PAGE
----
Comrades-in-arms hurried the wounded Royal Airforce Sergeant into the Margate hospital east of London, his eyes burning from a chemical fire extinguisher cloud.
Hospital workers quickly ushered him to an empty corner of a waiting room, explaining they didn’t want his RAF camouflage fatigues to “offend” anyone.
Who might be offended by the work uniform of a British air force sergeant?
No time to ponder the question, Sarge. Here comes another hospital employee who decides the offensive uniform is still visible to anyone who might come around the corner, so he’s moved yet again, this time to a more discreet corner.
The Sun newspaper in the United Kingdom reports, “They said they didn’t want to upset people in the hospital. The words they used were, ‘We’ve lots of different cultures’ coming in.’”
Different cultures are apparently offended to see the country in which they reside has a military, and that they wear uniforms and protect their country.
We can’t have that.
Sergeant Marl Prendeville served in Iraq and Afghanistan.
That must be terribly offensive to radical Muslims and so the hometown soldiers must be hidden from view.
One of the British Army’s most highly decorated soldiers while in service, Andy McNab, said: “We live in a liberal society where people have the right to be offended thanks to people like this bloke who stick on a uniform and defend those rights. Let people get offended - then back the bloke in a uniform.”
Except for the word, “bloke,” that sounds not unlike an American refrain.
Sadly, we are experiencing a similar problem in this country.
Just a year ago, Lt. Colonel Sherwood Baker was stopped by a security guard at the door of his daughter’s high school.
He explained he was there for an appointment with the school counselor to ensure his daughter was enrolled properly.
The security guard was soon joined by three more security contractors who announced to the Lt. Colonel that he was not permitted to enter Rochester Adams High School because his uniform might upset a student.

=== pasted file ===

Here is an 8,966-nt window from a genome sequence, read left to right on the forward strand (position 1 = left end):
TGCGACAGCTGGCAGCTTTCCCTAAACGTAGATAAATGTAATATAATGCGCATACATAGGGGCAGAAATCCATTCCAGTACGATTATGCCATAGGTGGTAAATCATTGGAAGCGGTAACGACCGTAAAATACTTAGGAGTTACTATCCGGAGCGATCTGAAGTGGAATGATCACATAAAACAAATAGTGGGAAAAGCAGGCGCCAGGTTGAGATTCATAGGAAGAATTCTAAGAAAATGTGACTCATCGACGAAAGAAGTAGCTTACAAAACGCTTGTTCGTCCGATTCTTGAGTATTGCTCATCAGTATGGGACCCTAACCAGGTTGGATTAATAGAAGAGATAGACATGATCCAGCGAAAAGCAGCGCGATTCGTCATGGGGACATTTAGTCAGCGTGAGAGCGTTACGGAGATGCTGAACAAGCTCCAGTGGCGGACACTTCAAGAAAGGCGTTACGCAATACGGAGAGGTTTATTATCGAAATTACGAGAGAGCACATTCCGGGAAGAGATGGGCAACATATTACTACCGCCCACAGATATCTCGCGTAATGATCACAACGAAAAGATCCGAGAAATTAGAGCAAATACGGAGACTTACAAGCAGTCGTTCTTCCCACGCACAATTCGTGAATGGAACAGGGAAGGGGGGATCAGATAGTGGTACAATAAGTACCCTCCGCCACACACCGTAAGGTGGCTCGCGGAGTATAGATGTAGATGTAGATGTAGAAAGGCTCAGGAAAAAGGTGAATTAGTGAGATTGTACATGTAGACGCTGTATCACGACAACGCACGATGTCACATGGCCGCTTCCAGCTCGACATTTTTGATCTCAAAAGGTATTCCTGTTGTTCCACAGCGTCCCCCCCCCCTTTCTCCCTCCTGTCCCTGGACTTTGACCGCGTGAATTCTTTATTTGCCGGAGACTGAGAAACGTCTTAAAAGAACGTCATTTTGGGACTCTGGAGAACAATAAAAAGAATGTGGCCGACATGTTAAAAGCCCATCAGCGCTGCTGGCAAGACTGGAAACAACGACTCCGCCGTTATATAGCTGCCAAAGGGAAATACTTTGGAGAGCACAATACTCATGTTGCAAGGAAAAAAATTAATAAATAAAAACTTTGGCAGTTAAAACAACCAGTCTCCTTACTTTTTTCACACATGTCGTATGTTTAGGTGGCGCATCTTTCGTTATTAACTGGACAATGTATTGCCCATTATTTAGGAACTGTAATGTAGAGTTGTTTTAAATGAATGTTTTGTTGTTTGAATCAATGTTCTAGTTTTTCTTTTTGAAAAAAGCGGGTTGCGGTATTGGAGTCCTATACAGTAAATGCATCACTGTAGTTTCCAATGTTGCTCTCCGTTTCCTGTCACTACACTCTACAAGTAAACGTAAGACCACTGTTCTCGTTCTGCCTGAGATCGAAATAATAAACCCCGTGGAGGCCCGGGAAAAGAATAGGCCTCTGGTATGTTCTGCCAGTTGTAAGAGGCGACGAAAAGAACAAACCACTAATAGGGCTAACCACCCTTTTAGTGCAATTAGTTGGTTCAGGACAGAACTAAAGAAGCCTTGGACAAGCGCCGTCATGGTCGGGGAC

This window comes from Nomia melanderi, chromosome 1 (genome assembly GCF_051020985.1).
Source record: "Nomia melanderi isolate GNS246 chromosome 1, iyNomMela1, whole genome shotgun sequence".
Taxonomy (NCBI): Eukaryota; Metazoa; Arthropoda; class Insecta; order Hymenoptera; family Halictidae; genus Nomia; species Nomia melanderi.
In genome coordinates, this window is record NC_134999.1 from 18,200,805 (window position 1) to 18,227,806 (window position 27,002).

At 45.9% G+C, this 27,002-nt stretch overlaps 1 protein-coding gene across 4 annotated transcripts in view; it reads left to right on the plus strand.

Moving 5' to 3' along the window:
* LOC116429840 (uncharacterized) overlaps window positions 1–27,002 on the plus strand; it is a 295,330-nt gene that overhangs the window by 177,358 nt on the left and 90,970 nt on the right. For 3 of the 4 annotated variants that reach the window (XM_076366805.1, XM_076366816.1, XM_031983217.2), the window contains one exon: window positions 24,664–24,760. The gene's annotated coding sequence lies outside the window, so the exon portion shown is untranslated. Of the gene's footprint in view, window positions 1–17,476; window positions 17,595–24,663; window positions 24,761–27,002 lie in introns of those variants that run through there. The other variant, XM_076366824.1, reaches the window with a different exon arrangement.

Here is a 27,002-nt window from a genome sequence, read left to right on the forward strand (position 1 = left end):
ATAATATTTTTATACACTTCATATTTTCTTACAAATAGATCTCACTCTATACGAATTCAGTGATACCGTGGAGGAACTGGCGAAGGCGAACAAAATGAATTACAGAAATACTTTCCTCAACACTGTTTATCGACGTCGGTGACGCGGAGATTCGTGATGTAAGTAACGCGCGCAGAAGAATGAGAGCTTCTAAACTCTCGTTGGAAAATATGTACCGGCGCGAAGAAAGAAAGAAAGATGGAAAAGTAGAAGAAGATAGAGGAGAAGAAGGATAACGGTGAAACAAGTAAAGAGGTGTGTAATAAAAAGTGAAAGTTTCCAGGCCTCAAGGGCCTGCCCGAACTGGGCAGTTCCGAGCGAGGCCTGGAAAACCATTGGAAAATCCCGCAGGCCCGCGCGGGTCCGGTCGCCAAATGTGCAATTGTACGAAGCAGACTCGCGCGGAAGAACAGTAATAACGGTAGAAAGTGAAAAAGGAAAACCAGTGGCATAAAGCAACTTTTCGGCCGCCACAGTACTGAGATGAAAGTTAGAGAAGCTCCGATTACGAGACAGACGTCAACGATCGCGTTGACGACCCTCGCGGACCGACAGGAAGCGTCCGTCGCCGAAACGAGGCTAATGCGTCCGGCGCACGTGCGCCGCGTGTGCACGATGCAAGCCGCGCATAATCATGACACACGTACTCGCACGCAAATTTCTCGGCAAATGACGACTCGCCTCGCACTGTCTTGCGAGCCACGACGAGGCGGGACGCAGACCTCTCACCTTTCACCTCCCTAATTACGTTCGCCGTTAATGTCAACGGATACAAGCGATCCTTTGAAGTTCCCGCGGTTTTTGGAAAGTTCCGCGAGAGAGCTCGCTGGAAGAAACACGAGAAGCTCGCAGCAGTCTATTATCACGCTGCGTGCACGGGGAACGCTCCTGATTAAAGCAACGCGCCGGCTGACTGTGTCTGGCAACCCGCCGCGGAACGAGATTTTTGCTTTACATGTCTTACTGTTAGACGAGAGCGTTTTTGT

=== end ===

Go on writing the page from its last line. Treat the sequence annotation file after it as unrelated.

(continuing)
There don’t seem to be any reports of who this student might be and, sadly, no public reporting of the names of the security officers or the company they work for.
Principal Brian Pickering refused to allow 18 year-old Brandon Garabrant to wear his newly earned Marine uniform to his 2013 graduation from ConVal Regional High School in Peterborough, N.H., the same high school where the town held his funeral a year later. He was killed by an I.E.D. in Afghanistan.
We need to understand what these people were thinking when they made such egregious decisions. No one, certainly not reporters, seems to be asking. We should be concerned if such behavior becomes a trend.
There have been instances in England, France and here in these United States in which military officials choose to ban the wearing of uniforms off military installations.
It’s supposed to be a defensive measure to protect troops from being murdered by Islamic radicals, as though the tactic for fighting murderous jihadis is for military to wear civilian clothes.
It happened in the U.S. following the murders of four Marines and a sailor by a young American jihadi in Chattanooga, Tennessee.
This, as opposed to allowing trained military to carry weapons to defend themselves and others.
Fortunately, officials in both the hospital and Rochester Adams High School instances have apologized and sworn such abuse of our men and women in uniform will never again occur at their institutions.
Unfortunately, there are thousands more institutions in this country and the U.K. for ignorantly “politically correct” functionaries to again blame the wrong people for ill will.
Rick Jensen is Delaware’s award-winning conservative talk show host on WDEL, streaming live on WDEL.com from 1pm - 4pm EST. Contact Rick at email@example.com, or follow him on Twitter @Jensen1150WDEL